Austin Peay moves all 2020 summer classes online

Coronavirus
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(Photo: WKRN)

CLARKSVILLE, Tenn. (WKRN) — Amid COVID-19 precautions, Austin Peay State University announced new procedures for 2020 summer classes. Classes will only be offered online, instead of face-to-face learning.  

Austin Peay State University officials on Friday announced their decision to move all of this year’s face-to-face summer classes online or to other forms of non-face-to-face instruction. 

“We appreciate everyone’s hard work and flexibility as we continue to deal with the COVID-19 pandemic,” APSU President Dr. Alisa White wrote in an email to students, faculty and staff. “In order to continue to do what we can to mitigate the spread of the virus and ‘flatten the curve,’ we have decided to move all face-to-face Summer 2020 classes to non-face-to-face instruction.” 

The University released the following statement Friday: 

The move comes in response to the COVID-19 pandemic that has gripped the world. On March 16, the university moved all classes at all campuses online for the rest of the spring semester. The university first suspended classes for 10 days on March 13. 

In early March, we formed a special task force to minimize the spread and impact of the new coronavirus among the University’s students, faculty and staff. 

Based on task force recommendations, since March 1, the University has: 

  • Implemented a moratorium on University-related international travel. 
  • Moved all classes, at all APSU campuses, to a non-face-to-face format of delivery for the remainder of the spring semester. Converting all of our classes to this format was a heroic task for faculty, and a challenge also for many students who had never taken courses that were offered outside of the usual face-to-face format. Our students and faculty are rising to the challenge.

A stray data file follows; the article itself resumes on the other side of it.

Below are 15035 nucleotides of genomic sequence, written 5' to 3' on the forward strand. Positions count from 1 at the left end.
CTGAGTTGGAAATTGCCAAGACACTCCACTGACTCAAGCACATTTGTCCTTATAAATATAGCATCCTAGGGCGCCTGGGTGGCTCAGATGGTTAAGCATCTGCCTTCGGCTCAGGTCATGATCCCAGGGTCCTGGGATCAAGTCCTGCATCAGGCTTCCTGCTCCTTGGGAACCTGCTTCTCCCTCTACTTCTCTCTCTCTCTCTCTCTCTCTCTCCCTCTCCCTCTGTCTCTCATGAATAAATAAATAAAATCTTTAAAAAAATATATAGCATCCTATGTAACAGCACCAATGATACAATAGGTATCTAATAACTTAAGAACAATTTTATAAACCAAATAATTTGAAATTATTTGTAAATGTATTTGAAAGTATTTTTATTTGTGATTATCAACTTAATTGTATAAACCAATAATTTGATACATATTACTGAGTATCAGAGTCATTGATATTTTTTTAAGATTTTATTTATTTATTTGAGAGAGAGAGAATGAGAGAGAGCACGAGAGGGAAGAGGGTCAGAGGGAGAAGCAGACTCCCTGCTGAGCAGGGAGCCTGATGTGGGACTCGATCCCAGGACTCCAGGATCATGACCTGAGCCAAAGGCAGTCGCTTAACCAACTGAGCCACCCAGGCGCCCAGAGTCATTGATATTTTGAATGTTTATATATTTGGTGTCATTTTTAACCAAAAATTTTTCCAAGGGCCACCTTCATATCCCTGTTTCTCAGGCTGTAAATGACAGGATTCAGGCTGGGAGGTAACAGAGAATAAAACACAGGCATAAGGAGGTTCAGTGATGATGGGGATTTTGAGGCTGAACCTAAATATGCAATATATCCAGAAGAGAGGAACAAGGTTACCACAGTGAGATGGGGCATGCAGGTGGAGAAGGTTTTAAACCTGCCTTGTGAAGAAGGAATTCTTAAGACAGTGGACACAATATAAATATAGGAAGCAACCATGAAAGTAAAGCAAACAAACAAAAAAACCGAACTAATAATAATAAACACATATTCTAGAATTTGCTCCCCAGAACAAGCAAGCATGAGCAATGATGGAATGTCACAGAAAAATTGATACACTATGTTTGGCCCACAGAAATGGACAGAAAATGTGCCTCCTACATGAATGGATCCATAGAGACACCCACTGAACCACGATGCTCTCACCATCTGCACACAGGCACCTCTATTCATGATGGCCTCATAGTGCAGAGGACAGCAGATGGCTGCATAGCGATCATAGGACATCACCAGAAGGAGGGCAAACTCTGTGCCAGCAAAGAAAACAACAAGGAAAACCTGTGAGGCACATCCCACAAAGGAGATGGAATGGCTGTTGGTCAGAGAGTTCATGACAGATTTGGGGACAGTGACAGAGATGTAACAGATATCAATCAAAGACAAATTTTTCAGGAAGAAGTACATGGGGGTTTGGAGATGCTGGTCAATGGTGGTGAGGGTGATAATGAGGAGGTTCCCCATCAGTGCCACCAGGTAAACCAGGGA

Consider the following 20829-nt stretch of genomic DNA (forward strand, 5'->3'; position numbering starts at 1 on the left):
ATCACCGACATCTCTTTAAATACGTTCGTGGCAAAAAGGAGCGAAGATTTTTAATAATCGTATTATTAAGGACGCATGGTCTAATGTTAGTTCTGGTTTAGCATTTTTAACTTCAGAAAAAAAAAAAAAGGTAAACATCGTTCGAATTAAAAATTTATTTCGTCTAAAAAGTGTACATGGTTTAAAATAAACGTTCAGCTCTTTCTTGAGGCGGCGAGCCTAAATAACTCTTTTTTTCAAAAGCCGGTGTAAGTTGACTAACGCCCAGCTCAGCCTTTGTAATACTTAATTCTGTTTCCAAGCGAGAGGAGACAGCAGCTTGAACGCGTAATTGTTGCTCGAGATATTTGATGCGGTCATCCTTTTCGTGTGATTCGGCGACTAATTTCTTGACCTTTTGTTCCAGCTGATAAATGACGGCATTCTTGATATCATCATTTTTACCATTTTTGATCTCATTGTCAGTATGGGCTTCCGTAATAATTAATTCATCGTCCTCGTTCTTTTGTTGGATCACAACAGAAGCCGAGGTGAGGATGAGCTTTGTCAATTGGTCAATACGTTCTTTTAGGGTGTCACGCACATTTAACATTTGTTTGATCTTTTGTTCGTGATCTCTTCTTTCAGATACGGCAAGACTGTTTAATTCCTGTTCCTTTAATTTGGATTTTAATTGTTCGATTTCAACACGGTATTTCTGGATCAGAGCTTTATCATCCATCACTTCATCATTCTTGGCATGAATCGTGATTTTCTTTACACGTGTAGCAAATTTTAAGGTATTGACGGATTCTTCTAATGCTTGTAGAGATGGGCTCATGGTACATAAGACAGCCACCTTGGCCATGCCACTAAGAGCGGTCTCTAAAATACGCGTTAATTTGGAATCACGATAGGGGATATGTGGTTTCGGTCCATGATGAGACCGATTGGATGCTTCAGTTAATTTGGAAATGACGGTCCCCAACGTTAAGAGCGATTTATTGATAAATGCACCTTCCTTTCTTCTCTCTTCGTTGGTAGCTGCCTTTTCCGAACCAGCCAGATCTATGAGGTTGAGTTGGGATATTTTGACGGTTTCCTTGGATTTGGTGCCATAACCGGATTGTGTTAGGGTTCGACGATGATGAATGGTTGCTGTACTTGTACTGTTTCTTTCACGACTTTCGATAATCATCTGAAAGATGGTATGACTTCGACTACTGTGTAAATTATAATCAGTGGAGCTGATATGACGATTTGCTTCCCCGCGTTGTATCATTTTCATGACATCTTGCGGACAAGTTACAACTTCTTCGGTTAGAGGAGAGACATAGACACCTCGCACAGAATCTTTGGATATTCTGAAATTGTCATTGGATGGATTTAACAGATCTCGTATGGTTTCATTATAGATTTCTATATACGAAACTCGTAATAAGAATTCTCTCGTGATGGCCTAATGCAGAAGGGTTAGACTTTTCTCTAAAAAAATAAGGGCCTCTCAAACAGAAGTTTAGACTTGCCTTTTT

• Encouraged as many employees as possible to work remotely. 
  • Suspended all official university events and student events and canceled all non-university events previously scheduled to meet on campus. 
  • Worked with the University’s Office of Distance Education to host a series of webinars via Zoom to help with the move to online and other non-face-to-face education. 
  • Delayed this spring’s commencement ceremony because of the Centers for Disease and Prevention’s guidelines to avoid public events. 
  • Temporarily closed the Foy Fitness and Recreation Center. 
  • Provided a laptop loan program to students in need of computer access now that the University isn’t offering face-to-face classes. 
  • Encouraged students to move out of campus housing while keeping housing open for students with nowhere else to go. 
  • Limited access to all campus buildings.  

Students also can access the following resources: 

  • Austin Peay’s Ann Ross Bookstore, operated by Barnes and Noble, is offering free access to eTextbooks for classes that began in January.  
  • The University’s S.O.S. Food Pantry supports APSU’s students through troubling times by helping fight hunger. 
  • The University Advancement Office recently set up the Govs Give Back Fund (now part of the S.O.S. Emergency Funds) to provide urgent financial assistance for students, faculty and staff who have recently suffered economic, medical or similar hardships. Several University donors have already contributed to this new initiative. Its early push was to add to the number of laptops we could loan to students who needed them to be able to continue with their classes. 
  • Students without wireless, satellite or wired internet access can access a program implemented by the Federal Communication Commission. The Keep America Connected Pledge is designed to help ensure Americans do not lose their broadband or telephone connectivity as a result of these exceptional circumstances. More than 550 companies and associations have complied.  

If you’d like more information regarding COVID-19 and the University’s response, click on www.apsu.edu/coronavirus for regular updates. At this time, we know of no students or staff who have tested positive for coronavirus. 

Other coronavirus-related news at APSU 

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